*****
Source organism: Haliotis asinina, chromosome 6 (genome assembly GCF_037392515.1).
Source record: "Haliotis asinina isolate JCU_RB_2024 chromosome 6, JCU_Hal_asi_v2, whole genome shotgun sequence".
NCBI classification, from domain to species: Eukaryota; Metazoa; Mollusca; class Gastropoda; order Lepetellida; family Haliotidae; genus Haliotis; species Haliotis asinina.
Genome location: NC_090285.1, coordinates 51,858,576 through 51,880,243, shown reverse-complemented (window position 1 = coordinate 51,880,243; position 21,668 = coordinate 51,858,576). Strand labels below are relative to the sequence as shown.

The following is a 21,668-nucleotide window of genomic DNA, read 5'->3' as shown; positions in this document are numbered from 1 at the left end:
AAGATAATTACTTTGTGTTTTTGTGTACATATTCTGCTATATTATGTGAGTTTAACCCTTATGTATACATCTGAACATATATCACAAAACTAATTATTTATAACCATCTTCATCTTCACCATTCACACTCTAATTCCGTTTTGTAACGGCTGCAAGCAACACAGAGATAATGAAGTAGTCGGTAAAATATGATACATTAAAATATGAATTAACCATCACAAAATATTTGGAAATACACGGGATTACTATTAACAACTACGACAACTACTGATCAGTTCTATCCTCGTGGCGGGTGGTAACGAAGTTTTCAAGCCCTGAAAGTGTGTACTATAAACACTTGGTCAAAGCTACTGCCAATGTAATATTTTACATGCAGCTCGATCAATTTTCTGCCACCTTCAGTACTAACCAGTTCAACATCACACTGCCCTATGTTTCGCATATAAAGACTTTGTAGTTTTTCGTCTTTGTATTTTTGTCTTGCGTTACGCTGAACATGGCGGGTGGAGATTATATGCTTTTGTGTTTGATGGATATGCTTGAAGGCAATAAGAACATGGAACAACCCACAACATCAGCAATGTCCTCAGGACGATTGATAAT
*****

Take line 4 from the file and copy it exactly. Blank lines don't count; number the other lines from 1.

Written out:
Genome location: NC_090285.1, coordinates 51,858,576 through 51,880,243, shown reverse-complemented (window position 1 = coordinate 51,880,243; position 21,668 = coordinate 51,858,576). Strand labels below are relative to the sequence as shown.